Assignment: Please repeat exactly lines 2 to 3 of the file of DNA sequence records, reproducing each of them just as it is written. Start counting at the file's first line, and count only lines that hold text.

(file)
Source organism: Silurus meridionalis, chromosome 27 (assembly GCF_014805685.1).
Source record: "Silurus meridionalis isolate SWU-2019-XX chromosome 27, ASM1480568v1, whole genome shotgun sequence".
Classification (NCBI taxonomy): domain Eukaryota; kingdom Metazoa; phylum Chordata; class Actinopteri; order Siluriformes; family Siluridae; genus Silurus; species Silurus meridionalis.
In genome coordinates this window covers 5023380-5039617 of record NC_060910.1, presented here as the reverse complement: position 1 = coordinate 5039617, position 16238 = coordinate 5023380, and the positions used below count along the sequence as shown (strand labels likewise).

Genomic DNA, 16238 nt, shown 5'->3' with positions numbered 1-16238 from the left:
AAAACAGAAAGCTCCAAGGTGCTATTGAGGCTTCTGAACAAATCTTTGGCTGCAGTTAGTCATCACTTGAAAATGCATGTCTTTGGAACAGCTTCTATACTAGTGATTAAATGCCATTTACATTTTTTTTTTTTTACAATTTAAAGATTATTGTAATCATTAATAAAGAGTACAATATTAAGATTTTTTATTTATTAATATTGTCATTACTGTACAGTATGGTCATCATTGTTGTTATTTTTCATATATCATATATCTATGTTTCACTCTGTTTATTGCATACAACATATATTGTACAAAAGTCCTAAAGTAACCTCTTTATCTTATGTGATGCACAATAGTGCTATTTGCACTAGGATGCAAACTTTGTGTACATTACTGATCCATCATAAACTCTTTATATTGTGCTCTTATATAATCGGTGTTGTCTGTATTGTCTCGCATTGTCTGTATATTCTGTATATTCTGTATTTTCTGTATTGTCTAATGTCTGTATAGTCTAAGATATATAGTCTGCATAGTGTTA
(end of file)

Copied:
Source record: "Silurus meridionalis isolate SWU-2019-XX chromosome 27, ASM1480568v1, whole genome shotgun sequence".
Classification (NCBI taxonomy): domain Eukaryota; kingdom Metazoa; phylum Chordata; class Actinopteri; order Siluriformes; family Siluridae; genus Silurus; species Silurus meridionalis.